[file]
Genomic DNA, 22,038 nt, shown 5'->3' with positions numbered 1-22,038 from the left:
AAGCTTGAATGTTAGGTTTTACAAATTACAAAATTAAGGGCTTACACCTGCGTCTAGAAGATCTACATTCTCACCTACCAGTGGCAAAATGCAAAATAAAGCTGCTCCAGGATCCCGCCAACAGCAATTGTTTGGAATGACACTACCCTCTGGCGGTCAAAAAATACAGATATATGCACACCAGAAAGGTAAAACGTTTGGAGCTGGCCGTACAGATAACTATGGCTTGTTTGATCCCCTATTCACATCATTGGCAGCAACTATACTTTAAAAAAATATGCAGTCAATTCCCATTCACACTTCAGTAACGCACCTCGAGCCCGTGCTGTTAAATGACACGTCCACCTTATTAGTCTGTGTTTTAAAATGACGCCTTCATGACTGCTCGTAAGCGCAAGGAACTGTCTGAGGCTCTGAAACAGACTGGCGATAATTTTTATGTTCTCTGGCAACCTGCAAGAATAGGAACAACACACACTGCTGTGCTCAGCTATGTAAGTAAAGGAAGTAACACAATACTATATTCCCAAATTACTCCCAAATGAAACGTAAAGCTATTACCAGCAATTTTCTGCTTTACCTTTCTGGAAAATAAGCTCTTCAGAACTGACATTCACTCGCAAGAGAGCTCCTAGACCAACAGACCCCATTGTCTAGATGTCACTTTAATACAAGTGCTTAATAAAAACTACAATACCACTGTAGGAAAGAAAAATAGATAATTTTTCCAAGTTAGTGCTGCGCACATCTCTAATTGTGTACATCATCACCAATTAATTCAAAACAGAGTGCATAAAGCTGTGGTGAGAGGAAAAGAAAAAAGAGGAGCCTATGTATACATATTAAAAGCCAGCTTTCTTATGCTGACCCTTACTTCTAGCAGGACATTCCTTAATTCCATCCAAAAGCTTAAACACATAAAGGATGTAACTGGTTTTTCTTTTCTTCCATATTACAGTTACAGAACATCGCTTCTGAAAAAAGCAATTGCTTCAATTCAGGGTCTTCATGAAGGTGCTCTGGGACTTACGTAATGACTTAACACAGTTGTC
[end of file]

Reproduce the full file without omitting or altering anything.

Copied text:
Genomic DNA, 22,038 nt, shown 5'->3' with positions numbered 1-22,038 from the left:
AAGCTTGAATGTTAGGTTTTACAAATTACAAAATTAAGGGCTTACACCTGCGTCTAGAAGATCTACATTCTCACCTACCAGTGGCAAAATGCAAAATAAAGCTGCTCCAGGATCCCGCCAACAGCAATTGTTTGGAATGACACTACCCTCTGGCGGTCAAAAAATACAGATATATGCACACCAGAAAGGTAAAACGTTTGGAGCTGGCCGTACAGATAACTATGGCTTGTTTGATCCCCTATTCACATCATTGGCAGCAACTATACTTTAAAAAAATATGCAGTCAATTCCCATTCACACTTCAGTAACGCACCTCGAGCCCGTGCTGTTAAATGACACGTCCACCTTATTAGTCTGTGTTTTAAAATGACGCCTTCATGACTGCTCGTAAGCGCAAGGAACTGTCTGAGGCTCTGAAACAGACTGGCGATAATTTTTATGTTCTCTGGCAACCTGCAAGAATAGGAACAACACACACTGCTGTGCTCAGCTATGTAAGTAAAGGAAGTAACACAATACTATATTCCCAAATTACTCCCAAATGAAACGTAAAGCTATTACCAGCAATTTTCTGCTTTACCTTTCTGGAAAATAAGCTCTTCAGAACTGACATTCACTCGCAAGAGAGCTCCTAGACCAACAGACCCCATTGTCTAGATGTCACTTTAATACAAGTGCTTAATAAAAACTACAATACCACTGTAGGAAAGAAAAATAGATAATTTTTCCAAGTTAGTGCTGCGCACATCTCTAATTGTGTACATCATCACCAATTAATTCAAAACAGAGTGCATAAAGCTGTGGTGAGAGGAAAAGAAAAAAGAGGAGCCTATGTATACATATTAAAAGCCAGCTTTCTTATGCTGACCCTTACTTCTAGCAGGACATTCCTTAATTCCATCCAAAAGCTTAAACACATAAAGGATGTAACTGGTTTTTCTTTTCTTCCATATTACAGTTACAGAACATCGCTTCTGAAAAAAGCAATTGCTTCAATTCAGGGTCTTCATGAAGGTGCTCTGGGACTTACGTAATGACTTAACACAGTTGTC